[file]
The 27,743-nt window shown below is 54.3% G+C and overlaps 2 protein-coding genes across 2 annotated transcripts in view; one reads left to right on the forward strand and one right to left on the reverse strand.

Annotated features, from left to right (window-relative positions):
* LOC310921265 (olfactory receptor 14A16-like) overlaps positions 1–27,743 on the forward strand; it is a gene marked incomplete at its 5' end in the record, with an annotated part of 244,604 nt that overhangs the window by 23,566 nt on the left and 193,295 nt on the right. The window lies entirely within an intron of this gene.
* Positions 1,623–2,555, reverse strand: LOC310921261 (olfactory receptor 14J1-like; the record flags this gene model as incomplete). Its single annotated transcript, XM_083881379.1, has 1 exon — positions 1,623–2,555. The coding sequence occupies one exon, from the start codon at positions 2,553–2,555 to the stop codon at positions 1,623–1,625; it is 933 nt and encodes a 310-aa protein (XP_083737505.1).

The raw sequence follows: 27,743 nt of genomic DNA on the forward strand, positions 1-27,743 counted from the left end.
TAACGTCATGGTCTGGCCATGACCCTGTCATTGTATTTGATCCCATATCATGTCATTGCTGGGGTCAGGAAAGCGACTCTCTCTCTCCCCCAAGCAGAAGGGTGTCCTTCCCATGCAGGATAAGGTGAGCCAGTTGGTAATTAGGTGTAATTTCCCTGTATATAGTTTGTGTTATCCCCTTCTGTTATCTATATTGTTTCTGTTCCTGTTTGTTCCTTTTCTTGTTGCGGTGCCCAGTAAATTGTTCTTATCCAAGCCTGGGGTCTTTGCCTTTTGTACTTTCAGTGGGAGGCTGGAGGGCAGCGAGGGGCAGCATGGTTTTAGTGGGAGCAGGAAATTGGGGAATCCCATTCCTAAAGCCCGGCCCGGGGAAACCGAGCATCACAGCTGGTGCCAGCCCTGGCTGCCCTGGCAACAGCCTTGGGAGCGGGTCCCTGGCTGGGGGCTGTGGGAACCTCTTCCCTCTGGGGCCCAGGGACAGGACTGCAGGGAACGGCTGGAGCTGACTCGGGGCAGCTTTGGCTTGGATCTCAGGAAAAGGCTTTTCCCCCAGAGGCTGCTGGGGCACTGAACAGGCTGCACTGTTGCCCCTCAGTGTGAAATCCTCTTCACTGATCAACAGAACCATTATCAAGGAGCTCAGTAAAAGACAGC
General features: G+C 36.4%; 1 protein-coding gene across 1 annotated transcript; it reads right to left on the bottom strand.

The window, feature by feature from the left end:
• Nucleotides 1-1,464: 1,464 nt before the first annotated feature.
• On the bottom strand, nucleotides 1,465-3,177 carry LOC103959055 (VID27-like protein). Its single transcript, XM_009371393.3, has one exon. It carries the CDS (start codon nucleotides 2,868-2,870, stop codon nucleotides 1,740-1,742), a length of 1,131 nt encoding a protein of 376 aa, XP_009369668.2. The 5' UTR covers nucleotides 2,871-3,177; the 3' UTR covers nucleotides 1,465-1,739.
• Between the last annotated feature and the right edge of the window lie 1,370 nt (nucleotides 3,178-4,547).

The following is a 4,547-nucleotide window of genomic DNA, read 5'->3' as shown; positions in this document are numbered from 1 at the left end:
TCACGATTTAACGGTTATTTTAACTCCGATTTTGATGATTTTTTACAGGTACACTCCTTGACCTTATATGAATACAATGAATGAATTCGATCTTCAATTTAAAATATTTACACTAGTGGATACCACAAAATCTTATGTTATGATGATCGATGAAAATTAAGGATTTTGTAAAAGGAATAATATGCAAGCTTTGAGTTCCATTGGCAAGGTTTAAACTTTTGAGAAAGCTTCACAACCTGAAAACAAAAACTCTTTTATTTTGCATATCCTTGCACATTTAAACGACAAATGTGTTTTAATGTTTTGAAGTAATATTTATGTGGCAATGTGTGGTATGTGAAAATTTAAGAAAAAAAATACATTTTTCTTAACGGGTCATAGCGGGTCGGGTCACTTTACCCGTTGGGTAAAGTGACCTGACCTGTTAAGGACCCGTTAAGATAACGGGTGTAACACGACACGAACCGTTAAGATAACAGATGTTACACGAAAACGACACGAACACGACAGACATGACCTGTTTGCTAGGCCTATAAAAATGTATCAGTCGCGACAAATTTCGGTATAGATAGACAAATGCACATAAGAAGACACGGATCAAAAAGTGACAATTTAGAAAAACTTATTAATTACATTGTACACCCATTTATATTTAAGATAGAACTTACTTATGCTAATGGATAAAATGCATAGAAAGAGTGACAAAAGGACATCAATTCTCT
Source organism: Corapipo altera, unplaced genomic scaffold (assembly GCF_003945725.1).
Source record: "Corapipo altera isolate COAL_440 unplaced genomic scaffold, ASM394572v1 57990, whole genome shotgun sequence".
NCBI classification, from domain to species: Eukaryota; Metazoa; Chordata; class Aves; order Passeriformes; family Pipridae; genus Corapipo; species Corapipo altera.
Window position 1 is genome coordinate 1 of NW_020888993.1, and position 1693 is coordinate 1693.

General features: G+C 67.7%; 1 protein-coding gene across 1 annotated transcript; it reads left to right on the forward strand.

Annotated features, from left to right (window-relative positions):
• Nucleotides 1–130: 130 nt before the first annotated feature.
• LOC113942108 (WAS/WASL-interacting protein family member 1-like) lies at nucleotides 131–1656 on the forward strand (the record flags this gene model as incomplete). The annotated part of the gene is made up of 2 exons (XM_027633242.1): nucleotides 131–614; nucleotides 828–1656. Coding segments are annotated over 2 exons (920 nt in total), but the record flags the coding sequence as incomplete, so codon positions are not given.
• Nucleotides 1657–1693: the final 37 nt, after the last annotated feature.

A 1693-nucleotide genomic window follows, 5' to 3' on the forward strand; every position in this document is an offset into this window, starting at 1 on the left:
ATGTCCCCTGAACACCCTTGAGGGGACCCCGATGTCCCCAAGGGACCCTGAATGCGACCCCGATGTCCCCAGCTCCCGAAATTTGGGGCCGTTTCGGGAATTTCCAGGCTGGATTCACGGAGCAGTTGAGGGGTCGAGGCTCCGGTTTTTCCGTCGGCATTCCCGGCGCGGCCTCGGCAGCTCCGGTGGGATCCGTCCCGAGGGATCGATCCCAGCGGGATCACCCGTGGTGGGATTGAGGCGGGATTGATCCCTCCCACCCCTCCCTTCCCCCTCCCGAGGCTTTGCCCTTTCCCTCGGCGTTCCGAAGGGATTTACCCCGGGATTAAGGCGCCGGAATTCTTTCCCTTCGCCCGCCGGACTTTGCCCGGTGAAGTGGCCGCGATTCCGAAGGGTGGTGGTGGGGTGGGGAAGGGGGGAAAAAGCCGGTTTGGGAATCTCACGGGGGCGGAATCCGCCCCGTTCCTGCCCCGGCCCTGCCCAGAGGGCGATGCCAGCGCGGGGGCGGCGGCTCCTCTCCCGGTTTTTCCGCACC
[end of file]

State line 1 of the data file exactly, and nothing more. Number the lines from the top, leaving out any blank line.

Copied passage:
The 27,743-nt window shown below is 54.3% G+C and overlaps 2 protein-coding genes across 2 annotated transcripts in view; one reads left to right on the forward strand and one right to left on the reverse strand.